The Gradient Update #15: Timnit Gebru Starts Her Own AI Research Center, DeepMind's Improvement Upon GPT-3
In which we discuss Timnit Gebru's new Distributed AI Research Institute and DeepMind's work on Scaling Language Models: Methods, Analysis, & Insights from Training Gopher
News Highlight: Ex-Googler Timnit Gebru Starts Her Own AI Research Center
Last year, Timnit Gebru, a leader in examining the societal impacts of technology, tweeted that she had been fired from Google. A year later, Gebru has formed her own AI research center. Dubbed Distributed Artificial Intelligence Research (DAIR), the institute will, according to its founder, dare to ask questions about the responsible use of artificial intelligence that other companies won't dabble in. “Instead of fighting from the inside, I want to show a model for an independent institution with a different set of incentive structures,” says Gebru.
The paper that Gebru was working on before her exit from Google discussed ethical issues raised by recent advances in foundation models. An internal review at the company had found the contents of the paper to be objectionable and Gebru was told to either remove her name from the paper or retract the study entirely. Following this episode, Gebru tweeted that she had been fired by Jeff Dean, Senior Fellow & Senior Vice President at Google AI. While Google maintained that she was not fired but had resigned, Gebru's terse tweet courted substantial support from the research community and notable firms at large, including Microsoft and Nvidia. Many asserted that Google had maligned its own reputation in the field of natural language research—a field that is a bedrock of Google's developmental roadmap for AI research according to CEO Sundar Pichai. “You’re not going to have papers that make the company happy all the time and don’t point out problems,” Gebru said in an interview. “I felt like we were being censored and thought this had implications for all of ethical AI research."
WHY IT MATTERS
The fallout at Google sheds light on the inherent conflicts within tech companies and their employees who investigate the implications and impacts of the technology the company seeks to generate revenue from. Gebru's exit from Google and the fact that these are crucial foundational years for AI-based language models, will be the centerpieces for her new research center. She affirms that DAIR's studies will be free from bias and the workers will be unencumbered in their approach to investigating AI-based technologies. DAIR will also aim to be more inclusive than most AI labs and touch upon uncharted research areas. The center’s first work debuted at NeurIPS this year where it used satellite imagery of South Africa to investigate the impacts of apartheid in land use and distribution in the country today.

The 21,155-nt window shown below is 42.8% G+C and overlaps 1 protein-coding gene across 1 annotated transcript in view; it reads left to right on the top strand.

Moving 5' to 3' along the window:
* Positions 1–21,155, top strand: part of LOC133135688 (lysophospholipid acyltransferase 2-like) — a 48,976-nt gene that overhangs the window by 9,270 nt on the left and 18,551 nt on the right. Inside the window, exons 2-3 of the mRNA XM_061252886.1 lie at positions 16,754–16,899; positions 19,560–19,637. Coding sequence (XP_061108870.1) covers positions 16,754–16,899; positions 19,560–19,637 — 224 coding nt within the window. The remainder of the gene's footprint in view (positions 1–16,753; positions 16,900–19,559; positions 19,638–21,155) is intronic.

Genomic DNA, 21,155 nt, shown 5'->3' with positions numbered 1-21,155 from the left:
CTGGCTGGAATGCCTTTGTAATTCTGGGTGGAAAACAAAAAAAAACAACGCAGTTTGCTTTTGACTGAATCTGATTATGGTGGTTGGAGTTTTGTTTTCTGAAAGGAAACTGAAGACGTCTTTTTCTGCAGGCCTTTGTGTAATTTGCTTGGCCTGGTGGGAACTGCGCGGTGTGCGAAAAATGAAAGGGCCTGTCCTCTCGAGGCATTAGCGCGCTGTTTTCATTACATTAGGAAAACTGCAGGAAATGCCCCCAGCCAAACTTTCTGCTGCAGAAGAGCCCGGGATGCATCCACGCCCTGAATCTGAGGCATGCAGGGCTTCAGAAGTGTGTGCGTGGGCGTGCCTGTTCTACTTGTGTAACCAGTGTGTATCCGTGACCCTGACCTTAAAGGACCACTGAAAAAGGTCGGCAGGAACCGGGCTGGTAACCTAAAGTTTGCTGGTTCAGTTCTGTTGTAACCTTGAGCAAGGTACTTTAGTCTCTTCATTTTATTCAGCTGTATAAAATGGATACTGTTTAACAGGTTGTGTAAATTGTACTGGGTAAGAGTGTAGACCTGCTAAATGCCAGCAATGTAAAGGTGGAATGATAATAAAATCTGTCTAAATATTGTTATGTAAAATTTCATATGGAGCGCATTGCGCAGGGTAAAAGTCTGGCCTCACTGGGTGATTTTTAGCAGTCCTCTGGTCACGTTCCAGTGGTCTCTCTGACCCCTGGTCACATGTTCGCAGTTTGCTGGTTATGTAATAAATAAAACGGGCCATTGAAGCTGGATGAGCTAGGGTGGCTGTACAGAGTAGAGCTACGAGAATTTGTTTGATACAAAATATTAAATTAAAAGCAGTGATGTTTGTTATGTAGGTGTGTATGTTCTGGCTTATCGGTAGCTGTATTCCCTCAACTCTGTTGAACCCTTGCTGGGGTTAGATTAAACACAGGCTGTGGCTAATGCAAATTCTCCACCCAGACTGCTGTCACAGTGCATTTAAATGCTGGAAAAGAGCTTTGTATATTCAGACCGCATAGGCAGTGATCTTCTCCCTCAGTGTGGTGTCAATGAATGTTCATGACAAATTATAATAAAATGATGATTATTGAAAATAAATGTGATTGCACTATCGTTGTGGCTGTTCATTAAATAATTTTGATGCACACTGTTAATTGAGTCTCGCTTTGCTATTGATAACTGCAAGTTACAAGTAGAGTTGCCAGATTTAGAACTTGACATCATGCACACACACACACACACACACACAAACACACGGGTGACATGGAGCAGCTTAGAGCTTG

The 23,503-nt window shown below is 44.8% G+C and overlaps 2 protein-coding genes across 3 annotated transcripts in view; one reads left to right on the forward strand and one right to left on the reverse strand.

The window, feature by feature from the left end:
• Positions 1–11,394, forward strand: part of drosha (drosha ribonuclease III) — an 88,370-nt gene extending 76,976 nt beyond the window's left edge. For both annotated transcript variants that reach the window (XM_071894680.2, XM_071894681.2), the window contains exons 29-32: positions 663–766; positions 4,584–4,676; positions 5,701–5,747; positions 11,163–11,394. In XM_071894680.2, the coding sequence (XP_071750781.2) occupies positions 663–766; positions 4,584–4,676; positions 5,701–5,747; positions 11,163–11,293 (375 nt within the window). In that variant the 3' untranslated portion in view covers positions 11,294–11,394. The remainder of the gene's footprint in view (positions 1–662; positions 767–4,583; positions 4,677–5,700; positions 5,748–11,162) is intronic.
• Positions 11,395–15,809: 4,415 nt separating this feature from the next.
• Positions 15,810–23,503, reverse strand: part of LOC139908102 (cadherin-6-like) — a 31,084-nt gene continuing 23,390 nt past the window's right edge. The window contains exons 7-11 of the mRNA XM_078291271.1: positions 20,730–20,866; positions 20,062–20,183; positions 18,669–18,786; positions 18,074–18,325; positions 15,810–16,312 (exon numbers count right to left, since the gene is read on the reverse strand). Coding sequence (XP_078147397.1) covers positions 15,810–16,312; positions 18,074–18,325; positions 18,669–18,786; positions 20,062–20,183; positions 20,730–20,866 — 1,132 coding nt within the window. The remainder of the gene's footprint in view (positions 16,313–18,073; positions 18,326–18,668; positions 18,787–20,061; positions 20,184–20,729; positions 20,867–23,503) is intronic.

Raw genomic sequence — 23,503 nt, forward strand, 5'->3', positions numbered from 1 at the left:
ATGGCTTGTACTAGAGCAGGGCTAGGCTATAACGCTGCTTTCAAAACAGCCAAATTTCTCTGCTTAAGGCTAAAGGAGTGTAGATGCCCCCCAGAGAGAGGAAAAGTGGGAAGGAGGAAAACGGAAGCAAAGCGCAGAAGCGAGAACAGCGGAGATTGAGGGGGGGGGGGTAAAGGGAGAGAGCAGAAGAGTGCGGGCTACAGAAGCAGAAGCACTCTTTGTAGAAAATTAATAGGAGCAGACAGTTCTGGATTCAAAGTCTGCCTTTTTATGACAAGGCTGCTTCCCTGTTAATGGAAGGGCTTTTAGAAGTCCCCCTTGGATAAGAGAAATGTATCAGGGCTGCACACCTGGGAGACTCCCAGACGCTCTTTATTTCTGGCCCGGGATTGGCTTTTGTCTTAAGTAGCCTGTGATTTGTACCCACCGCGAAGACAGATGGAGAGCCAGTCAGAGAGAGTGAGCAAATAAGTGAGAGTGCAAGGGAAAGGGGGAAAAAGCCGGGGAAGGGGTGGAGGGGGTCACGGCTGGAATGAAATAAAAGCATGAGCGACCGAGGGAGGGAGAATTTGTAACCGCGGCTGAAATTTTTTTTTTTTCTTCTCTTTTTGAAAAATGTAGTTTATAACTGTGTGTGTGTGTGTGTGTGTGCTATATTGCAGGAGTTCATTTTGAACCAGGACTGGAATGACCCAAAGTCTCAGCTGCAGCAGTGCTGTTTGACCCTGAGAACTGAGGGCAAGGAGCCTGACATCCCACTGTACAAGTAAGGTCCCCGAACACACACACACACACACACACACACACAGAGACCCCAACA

Justin: It’s hard to articulate how inspired I felt the first time I saw Dr. Gebru, delivering a keynote address on the harms that Artificial Intelligence is wrecking on Palestistians in Gaza and the West Bank. To see that now, after the numerous ham-fisted attempts by corporate overlords to silence and stop her research, she has a platform to deliver groundbreaking research free from interference, fills me with optimism and anticipation.
Andrey: I think this is really cool news! This initiative is exciting for a few reasons. Firstly, the idea of having an AI ethics research institute not funded by industry makes a lot of sense, since the incentives of industry are often in opposition to those of AI ethics research. Secondly, the idea of a distributed AI research institute is really interesting. With COVID (mostly) behind us, it’s become pretty clear that while not ideal, it is entirely possible for many AI researchers to collaborate remotely. Designing an institute around this idea has a lot of benefits in terms of enabling a larger variety of people to get involved. Excited to see where this goes!
Daniel: I’m excited about this for similar reasons to Andrey–the key reason I think AI ethics research in large companies doesn’t feel substantive is that there are conflicting incentives. I don’t think those conflicting incentives are necessarily a bad thing–a company needs to preserve its bottom line and if it provides a useful service to the world, then so be it–but that does have implications for how we should view its output in research areas like AI ethics and expect it to be affected by these incentives.
Since GPT-3 astonished many with its capabilities last year, a number of organizations and states have also invested into developing large, pre-trained language models. Dubbed “foundation models” by Stanford researchers, these models have drawn attention for their capabilities and impact, both in influencing research directions and their ethical/societal impacts. Organizations such as Anthropic have arisen to study the capabilities and limitations of these models. Unsurprisingly, DeepMind has also stepped into the scene. To contribute to the development and study of these large models, DeepMind released three papers: the Gopher paper, a study of ethical and social risks of large language models, and an investigation of a new architecture with better training efficiency.
Using the autoregressive transformer architecture in Radford et al (2019) with some modifications, the DeepMind researchers trained 6 models of varying sizes--the largest, at 280 billion parameters, was named Gopher. They showed they could achieve near state of the art results in over 150 distinct tasks, and also compiled a “a holistic analysis of the training dataset and model’s behaviour, covering the intersection of model scale with bias and toxicity”.
They conclude the paper with two main points: